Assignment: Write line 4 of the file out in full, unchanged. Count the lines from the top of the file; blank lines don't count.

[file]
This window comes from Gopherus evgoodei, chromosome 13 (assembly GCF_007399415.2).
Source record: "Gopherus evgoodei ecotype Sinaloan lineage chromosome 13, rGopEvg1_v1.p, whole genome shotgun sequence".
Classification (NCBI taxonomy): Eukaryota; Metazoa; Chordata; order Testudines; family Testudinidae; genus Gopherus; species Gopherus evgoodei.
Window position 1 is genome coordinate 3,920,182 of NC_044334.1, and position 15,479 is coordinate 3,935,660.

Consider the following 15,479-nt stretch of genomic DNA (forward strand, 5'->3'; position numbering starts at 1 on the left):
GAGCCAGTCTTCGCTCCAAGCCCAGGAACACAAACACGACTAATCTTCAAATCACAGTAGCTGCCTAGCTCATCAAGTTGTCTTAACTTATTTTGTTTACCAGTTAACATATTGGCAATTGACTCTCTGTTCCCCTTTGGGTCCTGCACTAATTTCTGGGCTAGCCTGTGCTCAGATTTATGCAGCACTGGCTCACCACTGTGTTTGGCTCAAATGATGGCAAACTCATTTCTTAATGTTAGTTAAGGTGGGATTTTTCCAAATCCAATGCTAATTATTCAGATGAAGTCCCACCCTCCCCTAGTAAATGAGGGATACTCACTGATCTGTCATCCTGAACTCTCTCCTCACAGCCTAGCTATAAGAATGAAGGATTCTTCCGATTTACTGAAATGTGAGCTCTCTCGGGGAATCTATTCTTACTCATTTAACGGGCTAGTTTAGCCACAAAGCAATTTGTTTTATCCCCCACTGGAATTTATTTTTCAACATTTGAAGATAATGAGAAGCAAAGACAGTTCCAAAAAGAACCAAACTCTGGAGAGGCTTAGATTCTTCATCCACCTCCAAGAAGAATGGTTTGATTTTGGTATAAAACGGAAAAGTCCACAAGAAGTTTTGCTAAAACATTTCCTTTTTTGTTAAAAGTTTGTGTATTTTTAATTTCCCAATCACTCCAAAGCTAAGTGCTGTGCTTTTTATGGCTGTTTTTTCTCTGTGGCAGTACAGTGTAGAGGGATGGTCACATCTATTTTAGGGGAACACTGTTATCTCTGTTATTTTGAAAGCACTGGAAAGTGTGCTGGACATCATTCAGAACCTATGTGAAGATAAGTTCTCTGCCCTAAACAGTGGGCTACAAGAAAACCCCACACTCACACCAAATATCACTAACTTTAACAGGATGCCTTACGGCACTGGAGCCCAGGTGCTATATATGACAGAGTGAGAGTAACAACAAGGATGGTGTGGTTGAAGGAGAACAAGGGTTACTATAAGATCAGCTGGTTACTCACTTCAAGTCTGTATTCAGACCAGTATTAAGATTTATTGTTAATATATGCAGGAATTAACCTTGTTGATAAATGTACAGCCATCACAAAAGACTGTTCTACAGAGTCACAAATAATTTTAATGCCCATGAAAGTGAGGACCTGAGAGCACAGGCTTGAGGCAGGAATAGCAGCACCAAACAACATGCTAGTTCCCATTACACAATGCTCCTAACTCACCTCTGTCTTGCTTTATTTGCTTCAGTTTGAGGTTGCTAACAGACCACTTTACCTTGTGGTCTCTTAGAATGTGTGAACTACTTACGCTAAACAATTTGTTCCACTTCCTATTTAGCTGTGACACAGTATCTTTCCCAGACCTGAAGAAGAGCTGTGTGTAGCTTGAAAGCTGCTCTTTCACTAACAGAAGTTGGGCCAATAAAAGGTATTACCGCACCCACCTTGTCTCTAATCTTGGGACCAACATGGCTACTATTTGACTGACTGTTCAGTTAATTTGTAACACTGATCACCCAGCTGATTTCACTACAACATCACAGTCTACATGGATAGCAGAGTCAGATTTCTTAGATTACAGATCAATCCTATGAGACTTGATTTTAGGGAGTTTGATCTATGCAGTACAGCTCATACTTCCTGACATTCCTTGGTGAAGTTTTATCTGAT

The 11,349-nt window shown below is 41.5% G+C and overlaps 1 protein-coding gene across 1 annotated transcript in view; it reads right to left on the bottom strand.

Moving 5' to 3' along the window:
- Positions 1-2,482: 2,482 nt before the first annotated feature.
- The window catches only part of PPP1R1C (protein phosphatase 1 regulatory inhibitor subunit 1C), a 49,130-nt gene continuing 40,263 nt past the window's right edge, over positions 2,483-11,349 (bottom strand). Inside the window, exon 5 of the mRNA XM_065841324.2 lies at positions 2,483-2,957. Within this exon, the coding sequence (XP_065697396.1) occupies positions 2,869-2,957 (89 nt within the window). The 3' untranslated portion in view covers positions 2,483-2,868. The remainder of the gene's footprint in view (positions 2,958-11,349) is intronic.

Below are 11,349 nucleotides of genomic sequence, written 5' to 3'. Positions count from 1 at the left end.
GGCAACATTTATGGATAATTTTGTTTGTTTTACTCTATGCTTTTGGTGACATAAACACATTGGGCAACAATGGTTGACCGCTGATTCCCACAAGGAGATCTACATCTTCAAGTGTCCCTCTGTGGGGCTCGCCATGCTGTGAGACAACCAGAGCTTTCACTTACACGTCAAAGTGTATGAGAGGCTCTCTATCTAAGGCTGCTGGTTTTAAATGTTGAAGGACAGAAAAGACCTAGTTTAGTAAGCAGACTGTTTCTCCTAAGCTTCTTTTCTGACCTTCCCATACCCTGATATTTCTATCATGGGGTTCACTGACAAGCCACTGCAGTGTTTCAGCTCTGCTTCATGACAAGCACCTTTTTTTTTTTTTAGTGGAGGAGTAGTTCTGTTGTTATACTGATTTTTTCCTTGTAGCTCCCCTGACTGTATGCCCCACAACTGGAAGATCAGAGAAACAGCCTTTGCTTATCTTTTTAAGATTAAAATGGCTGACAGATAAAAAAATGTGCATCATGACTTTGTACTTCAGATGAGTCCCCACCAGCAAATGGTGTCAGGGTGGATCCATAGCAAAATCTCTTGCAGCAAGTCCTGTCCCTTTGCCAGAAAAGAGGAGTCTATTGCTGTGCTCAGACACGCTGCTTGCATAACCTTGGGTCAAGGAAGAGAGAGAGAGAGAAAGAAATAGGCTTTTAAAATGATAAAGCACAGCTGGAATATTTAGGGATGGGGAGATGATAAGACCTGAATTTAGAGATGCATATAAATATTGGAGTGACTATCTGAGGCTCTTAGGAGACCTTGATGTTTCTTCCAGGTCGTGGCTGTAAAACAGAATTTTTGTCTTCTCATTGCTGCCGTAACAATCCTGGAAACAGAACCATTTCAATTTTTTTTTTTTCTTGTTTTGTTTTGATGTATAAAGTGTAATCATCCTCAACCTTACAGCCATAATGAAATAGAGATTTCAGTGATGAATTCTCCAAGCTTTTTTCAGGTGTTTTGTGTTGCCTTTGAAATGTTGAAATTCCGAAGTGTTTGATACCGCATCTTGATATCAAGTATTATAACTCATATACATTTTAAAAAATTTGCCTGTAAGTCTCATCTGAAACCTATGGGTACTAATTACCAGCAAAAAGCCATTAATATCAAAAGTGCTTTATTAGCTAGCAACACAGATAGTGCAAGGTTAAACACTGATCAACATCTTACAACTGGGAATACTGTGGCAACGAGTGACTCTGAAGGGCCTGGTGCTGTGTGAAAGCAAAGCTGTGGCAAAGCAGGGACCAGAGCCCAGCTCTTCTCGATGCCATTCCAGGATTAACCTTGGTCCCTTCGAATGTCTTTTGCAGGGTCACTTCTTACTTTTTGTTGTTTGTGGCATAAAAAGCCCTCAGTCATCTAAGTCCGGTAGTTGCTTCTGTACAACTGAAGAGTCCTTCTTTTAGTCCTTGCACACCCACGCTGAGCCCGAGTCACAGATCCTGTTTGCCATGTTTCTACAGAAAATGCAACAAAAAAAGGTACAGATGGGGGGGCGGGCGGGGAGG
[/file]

Window position 1 is genome coordinate 3,920,182 of NC_044334.1, and position 15,479 is coordinate 3,935,660.